Now that spring has sprung, it is the perfect time to get out into the landscape and take inventory of how the plants fared during the winter. We might have thought it was a ‘mild’ winter by Nebraska standards, but some of our trees thought otherwise. Winter desiccation is the major culprit for browning trees and the extent of damage to plants might not be fully realized until now.
Being observant of plant material can help determine if the plant was just dinged or if the damage was more severe. Brown or discolored foliage doesn’t always mean the plants are on their way out or beyond the point of no return. Winter desiccation can cause many evergreens to change colors. Evergreen trees and shrubs are constantly loosing moisture through their leaves during the winter. Winter desiccation happens when the root system isn’t able to absorb enough moisture to keep up with the amount lost by the leaves. It causes evergreens to have a brown or tan coloration at the ends of the needles. The damage usually occurs uniformly on the north or west sides of the tree or on the side that has a compromised root system. In most instances, supplemental water during the winter and spring can help to provide the much needed moisture and help to alleviate the symptoms.
The next task will be determining whether or not the branch or plant is still alive. There are a couple of options that you can use to test whether or not the twigs of a plant are alive. Take one of the plants’ brown branches near the end and try to bend the twig. If the twig is still pliable and the buds are big, healthy, and green looking, the branch is still alive and moving nutrients throughout the plant. If the twigs snap off readily and the buds appear brown and shriveled, the twig may be dead. Lastly, you can scrape away the outer layer of bark on the twig to determine whether or not the branch is alive. A live branch will have a green cambium layer, which moves nutrients, underneath the bark while a dead branch will have a brown layer. The last way to determine the fate of your plant is to wait until the leaves or new growth emerges. Once new growth or leaves have emerged, the branches without growth or those obviously dead can be pruned away.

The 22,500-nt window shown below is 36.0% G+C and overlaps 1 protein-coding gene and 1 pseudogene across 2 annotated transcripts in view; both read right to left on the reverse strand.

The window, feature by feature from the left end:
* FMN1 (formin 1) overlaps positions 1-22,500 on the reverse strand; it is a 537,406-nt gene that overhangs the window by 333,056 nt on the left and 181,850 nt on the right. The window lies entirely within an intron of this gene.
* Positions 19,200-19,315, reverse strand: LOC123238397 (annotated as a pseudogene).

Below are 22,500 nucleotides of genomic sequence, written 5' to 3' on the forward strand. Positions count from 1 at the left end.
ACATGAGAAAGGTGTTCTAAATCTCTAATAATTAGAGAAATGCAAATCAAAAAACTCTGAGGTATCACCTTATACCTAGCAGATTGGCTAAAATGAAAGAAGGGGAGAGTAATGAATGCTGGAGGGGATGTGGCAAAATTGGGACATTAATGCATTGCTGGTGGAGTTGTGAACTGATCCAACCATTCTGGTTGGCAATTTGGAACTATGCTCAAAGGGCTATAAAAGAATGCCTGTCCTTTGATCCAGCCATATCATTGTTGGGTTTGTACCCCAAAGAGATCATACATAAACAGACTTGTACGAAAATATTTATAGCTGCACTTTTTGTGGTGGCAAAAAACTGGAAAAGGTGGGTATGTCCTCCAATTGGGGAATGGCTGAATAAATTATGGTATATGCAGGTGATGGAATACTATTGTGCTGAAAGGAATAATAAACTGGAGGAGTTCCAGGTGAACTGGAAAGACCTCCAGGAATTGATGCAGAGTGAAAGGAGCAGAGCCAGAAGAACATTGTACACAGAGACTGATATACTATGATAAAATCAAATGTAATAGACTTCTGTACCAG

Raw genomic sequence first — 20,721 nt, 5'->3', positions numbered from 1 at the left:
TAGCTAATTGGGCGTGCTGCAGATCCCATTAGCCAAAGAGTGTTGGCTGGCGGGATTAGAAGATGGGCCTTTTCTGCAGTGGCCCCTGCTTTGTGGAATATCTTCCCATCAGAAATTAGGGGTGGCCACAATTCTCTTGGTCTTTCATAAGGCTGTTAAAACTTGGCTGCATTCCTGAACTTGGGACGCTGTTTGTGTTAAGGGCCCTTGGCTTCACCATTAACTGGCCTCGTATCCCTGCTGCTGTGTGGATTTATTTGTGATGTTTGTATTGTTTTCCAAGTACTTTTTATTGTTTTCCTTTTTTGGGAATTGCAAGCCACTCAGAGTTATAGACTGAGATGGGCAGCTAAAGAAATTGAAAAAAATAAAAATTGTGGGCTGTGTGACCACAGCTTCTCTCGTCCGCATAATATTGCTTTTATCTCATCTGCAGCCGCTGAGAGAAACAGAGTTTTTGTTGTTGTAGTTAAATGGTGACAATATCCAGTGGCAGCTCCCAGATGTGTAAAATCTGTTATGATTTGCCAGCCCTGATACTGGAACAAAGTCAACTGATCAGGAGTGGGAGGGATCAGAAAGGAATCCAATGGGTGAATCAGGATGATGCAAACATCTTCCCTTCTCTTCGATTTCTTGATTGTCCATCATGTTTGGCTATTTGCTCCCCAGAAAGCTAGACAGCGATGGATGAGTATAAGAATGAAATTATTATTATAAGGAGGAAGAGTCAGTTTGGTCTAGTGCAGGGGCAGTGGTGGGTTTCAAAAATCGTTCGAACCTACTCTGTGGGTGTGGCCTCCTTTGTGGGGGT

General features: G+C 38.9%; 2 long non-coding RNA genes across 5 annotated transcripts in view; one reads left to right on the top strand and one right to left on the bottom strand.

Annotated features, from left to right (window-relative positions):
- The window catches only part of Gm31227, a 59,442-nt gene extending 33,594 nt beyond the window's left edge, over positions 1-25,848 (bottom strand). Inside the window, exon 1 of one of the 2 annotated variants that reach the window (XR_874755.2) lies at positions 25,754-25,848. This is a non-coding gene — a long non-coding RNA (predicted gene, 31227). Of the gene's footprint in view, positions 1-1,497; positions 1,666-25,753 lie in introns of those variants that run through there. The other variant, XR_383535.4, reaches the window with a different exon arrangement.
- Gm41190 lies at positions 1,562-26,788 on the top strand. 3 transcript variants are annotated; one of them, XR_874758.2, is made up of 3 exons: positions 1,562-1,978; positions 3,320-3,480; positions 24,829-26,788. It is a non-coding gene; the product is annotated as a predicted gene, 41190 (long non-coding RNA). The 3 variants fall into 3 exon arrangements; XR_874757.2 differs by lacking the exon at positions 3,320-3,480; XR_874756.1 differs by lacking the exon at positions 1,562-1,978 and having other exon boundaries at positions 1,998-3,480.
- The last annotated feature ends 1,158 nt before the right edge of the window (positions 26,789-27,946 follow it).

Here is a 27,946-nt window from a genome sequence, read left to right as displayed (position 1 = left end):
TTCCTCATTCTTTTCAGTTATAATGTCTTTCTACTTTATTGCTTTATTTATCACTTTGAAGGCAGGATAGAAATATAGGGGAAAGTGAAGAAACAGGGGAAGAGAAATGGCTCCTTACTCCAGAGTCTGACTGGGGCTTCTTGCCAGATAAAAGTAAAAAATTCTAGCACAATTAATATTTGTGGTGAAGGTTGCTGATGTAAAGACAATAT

Roses are one of the tricky shrubs. Some types of roses survive well in winter without any extra maintenance like the ‘Knock Out’ series and the rugosa rose. On the other hand, other types of roses, like the hybrid tea roses, require additional care. Be sure you know what kind of rose you have in order to provide the care it needs. Roses can also suffer from winter dieback in the canes, even the hardy ‘Knock Outs’. Wait to prune the rose bush until you know for sure what is dead and what is alive. Roses are normally pruned at the end of April or beginning of May once the buds have started to sprout and grow. Once the leaves begin to unfold, then you can carefully begin the removal process of the dead canes or the dead wood.
Some plants will do well in Nebraska only for little while. It takes a really trying year to find out which plants in our landscape are not extremely well-adapted to our growing conditions. Some of the plants that have fallen victim to Nebraska growing conditions this past winter were the Arborvitae and poorly placed yews, Taxus sp. If these evergreen shrubs didn’t received enough moisture during the winter season, they will turn brown or tan. Once these evergreens turn ever-brown, they might not fully recover.
Take inventory of the health of the plants in your landscape now. A little detective work early on can help spot problems in a timely manner so they can be fixed or new plants can be installed yet this spring.
Elizabeth Exstrom is the Horticulture Extension Educator with Nebraska Extension in Hall County. For more information contact Elizabeth at email@example.com, her blog at https://huskerhort.com/, or HuskerHort on Facebook and Twitter.